April 19, 1955
DEFELICE & SON, INC., APPELLANT.
Appeal, No. 15, March T., 1955, from order of Court of Common Pleas of Beaver County, March T., 1952, No. 11, in case of H. D. Walters and Eleanor C. Walters v. L.G. DeFelice & Son, Inc. Order affirmed.
Myron E. Rowley, with him Ralph E. Smith, James E. Rowley and Rowley & Smith, for appellant.
Robert L. Orr, with him Reed, Ewing & Ray, for appellees.
Before Stern, C.j., Stearne, Jones, Bell, Chidsey, Musmanno and Arnold, JJ.
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OPINION BY MR. JUSTICE MUSMANNO
The plaintiffs, who are owners of a tract of land in New Sewickley Township, Beaver County, sued L.G. DeFelice and Son, Inc., in trespass, claiming that the defendant while constructing an extension of the Pennsylvania Turnpike through the plaintiffs' land, conducted negligent blasting and performed wilful and malicious trespasses in that it disconnected gas lines, tore down fences, mishandled a bulldozer, piled large quantity of dirt on the plaintiffs' land and committed other mischiefs, to such an extent that the plaintiffs suffered serious damages. At the ensuing trial the jury returned a verdict in favor of the plaintiffs for $1,049.60 compensatory damages and $1800 punitive damages.
The defendant filed motions for a new trial and for judgment n.o.v., but before these motions could be passed upon, the court stenographer who had reported the trial died, leaving his notes untranscribed. Apparently the reporter employed a shorthand system peculiarly his own and as a consequence the mystery of what was contained in the pothooks in his notebook died with him. The Court thereupon sua sponte ordered a new trial and the case came before a second jury, which raised an enigma of its own by returning, on practically the same evidence heard at the first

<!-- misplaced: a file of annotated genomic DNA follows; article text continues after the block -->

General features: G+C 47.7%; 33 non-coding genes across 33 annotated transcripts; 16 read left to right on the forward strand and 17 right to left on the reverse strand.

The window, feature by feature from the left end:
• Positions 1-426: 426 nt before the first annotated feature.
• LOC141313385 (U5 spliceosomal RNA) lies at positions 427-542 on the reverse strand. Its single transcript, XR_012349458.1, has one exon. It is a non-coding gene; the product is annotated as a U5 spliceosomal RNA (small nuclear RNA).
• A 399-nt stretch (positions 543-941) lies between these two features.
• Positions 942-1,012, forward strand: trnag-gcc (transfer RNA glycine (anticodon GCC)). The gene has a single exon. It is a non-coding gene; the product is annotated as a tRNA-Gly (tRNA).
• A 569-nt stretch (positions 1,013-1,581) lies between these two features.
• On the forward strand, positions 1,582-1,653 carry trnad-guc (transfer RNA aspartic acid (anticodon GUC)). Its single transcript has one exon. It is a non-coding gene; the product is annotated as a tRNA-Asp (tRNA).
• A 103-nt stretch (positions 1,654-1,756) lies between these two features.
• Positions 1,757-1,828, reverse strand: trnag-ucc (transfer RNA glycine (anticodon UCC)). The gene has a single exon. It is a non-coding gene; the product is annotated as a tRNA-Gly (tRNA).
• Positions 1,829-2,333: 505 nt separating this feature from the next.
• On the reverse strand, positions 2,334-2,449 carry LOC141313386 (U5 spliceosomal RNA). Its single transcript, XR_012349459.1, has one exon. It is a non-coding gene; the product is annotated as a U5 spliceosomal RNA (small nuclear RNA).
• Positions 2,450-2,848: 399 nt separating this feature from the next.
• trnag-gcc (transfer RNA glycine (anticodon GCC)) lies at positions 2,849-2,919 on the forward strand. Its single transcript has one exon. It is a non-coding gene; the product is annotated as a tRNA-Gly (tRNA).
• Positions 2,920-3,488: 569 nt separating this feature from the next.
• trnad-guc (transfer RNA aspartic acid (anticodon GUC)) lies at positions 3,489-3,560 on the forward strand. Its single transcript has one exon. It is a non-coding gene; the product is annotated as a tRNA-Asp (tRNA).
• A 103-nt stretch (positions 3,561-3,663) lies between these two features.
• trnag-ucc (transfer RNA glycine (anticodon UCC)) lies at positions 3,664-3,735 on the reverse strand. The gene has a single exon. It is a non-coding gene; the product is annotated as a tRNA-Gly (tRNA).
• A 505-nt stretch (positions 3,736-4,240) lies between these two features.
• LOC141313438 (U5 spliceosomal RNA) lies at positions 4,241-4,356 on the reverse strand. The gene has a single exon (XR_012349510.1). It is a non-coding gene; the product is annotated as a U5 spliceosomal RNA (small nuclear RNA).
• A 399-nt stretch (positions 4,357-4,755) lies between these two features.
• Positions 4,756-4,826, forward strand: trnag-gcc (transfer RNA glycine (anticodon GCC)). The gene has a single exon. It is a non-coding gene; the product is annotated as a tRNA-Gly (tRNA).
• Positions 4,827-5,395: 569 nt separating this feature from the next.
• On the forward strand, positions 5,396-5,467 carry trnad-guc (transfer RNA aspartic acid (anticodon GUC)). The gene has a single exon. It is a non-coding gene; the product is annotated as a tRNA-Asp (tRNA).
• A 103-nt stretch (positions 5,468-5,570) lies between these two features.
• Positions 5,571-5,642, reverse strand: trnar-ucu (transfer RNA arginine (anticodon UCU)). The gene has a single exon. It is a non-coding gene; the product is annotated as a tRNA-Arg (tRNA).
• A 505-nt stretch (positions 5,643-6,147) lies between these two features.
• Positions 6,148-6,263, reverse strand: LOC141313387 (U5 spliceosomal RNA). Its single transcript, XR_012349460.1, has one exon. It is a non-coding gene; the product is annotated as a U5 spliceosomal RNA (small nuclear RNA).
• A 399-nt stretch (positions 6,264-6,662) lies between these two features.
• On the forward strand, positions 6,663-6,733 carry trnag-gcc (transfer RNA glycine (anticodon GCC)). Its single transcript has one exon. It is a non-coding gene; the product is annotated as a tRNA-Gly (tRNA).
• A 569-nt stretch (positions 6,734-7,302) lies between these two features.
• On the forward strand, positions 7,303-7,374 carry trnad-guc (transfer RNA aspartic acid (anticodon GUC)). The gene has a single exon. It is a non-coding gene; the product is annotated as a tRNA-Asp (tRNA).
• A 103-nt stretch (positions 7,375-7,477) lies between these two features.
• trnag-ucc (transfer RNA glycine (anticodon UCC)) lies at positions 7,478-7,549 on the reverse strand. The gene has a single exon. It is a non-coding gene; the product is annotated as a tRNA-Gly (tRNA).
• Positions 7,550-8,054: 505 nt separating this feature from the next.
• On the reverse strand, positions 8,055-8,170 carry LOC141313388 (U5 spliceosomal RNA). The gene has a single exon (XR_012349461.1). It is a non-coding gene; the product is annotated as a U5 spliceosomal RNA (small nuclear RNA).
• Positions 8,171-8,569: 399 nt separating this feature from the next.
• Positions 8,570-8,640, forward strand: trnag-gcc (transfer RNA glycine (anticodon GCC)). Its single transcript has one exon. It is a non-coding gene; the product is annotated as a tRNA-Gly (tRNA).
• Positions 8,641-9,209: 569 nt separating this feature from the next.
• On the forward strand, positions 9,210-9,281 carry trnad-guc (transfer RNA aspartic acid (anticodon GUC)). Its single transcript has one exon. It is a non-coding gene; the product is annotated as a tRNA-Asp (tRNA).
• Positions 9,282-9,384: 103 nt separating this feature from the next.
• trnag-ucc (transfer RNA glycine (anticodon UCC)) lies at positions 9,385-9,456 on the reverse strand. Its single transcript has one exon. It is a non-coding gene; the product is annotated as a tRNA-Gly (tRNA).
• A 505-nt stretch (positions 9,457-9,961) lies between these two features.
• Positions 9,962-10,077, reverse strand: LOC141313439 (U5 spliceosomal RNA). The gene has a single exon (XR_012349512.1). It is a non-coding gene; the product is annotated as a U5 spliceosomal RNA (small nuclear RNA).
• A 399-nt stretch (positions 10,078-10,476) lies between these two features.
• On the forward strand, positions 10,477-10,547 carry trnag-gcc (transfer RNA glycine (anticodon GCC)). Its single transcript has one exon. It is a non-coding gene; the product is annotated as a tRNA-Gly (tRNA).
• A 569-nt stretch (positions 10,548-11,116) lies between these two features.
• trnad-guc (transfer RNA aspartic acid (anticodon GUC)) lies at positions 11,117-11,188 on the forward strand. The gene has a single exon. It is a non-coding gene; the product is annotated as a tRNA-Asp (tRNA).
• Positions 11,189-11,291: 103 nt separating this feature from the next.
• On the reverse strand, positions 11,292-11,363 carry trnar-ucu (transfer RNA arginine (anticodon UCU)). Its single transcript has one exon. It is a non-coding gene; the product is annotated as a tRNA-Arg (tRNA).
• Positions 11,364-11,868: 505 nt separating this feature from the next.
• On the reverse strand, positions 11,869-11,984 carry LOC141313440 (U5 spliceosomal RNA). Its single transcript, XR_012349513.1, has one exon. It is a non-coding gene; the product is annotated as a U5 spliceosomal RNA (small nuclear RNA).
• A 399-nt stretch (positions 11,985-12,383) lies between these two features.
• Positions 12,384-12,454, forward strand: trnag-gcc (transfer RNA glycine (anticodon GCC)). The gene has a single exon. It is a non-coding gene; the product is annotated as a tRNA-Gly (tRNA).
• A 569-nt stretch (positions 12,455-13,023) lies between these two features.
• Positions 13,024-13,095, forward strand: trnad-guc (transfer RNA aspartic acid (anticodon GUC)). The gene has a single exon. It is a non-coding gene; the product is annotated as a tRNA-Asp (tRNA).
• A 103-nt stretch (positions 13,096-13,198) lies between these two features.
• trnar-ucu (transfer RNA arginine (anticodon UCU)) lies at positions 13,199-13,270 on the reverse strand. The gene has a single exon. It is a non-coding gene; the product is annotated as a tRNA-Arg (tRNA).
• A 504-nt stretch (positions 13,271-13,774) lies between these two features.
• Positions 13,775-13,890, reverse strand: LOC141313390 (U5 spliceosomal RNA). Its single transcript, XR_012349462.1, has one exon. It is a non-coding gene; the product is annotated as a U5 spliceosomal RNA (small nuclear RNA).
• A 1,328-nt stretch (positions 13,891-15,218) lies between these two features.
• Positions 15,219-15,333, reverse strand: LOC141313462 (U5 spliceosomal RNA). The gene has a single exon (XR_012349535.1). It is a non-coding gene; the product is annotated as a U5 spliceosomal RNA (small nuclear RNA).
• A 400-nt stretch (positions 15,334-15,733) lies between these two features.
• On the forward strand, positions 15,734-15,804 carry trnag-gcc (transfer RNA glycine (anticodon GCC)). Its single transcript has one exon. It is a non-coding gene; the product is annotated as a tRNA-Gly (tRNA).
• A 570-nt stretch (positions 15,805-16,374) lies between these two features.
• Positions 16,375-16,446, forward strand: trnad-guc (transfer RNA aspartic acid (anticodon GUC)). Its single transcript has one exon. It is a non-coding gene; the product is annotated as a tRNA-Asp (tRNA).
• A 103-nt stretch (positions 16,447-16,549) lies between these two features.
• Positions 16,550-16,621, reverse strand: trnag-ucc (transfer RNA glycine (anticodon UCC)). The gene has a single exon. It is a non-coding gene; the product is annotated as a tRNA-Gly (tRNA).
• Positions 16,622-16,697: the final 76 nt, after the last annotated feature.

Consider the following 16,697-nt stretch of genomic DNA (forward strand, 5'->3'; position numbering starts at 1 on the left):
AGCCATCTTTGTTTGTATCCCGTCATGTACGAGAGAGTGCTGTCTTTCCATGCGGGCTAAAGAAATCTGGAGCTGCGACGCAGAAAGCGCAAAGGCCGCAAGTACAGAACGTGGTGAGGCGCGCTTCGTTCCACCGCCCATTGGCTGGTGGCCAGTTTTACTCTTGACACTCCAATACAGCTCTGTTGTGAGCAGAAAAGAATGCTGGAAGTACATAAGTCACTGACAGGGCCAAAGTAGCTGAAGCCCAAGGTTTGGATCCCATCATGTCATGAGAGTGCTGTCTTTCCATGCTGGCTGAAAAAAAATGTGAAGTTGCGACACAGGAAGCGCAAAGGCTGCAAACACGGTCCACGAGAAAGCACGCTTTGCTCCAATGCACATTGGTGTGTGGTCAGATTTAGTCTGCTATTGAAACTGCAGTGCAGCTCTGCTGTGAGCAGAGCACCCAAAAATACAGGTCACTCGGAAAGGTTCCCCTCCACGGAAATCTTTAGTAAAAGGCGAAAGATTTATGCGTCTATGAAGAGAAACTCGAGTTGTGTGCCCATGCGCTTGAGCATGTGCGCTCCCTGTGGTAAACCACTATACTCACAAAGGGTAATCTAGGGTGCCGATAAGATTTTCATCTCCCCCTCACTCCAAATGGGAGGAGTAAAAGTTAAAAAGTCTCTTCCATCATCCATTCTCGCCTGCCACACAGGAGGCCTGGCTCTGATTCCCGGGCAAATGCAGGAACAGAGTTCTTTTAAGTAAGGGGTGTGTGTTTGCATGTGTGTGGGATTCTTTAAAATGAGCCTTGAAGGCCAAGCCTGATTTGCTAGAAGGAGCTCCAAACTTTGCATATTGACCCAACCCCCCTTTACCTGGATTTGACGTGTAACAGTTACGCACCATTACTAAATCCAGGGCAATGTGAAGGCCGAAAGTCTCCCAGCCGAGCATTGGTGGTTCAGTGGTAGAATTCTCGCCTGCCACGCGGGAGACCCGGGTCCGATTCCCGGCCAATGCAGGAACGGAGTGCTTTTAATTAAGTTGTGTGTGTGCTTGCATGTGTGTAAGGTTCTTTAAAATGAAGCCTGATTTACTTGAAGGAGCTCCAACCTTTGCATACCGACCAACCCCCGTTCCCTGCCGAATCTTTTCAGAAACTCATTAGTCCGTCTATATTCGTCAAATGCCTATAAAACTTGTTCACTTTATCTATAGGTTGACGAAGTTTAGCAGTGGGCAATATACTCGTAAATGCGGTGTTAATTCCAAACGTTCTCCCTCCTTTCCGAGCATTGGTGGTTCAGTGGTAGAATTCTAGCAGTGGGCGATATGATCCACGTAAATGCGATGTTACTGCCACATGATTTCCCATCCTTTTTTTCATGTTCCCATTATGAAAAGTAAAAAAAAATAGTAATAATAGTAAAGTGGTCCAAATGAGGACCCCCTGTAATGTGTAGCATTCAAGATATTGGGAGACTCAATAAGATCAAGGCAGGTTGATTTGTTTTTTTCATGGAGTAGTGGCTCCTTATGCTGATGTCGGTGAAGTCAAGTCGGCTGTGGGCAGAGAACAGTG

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trial, a verdict for the defendant. The plaintiff moved for a new trial, which was granted, and the defendant appealed.
Elemental justice requires an affirmance of the lower Court's order. To do otherwise would be to make a mockery of justice. It was no fault of the plaintiff that the dead hand of the deceased reporter wiped away the verdict which he had legitimately won. The trial of a lawsuit is not a game or gamble with either side gaining fortuitous advantages not based on legal principle or equitable consideration. The courtroom is not a gridiron where a fumble can be seized by the opposite side and, regardless of intrinsic merit, go on to score a victory with it. As the matter now stands, two juries, considering practically the same evidence, have brought in contrary verdicts. The learned Trial Judge concluded that in this state of affairs, conscience and duty required him to order a new trial. He said: "If the trial court has a view, amounting to a conviction, that justice has not been done, that tribunal has a remedy, which it should not hesitate to apply. Petrowski v. Philadelphia and Reading Railway Co., 263 Pa. 531. We have such conviction in this case. It is not because of error in the second trial, but because of a failure of the judicial system to function completely in the first trial of the case that a litigant has had an equal division of opinion among twenty-four jurors. We believe another jury should resolve the question."
The Trial Judge's conclusions brought him well within the arc of judicial responsibility as drawn by Mr. Justice (later Chief Justice) VON MOSCHZISKER, in the case of Maloy v. Rosenbaum Co., 260 Pa. 466, "While the ascertainment of the underlying facts, and the drawing of the inferences and final conclusions therefrom, are for the jury, even where strong conflicting
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oral evidence is produced by a defendant, yet, in every such instance, a grave responsibility rests upon the trial judge to see to it that no verdict contrary to the weight of the evidence or shocking to judicial conscience is allowed to stand, no matter how many new trials must be granted in order to effect the ends of justice ..."
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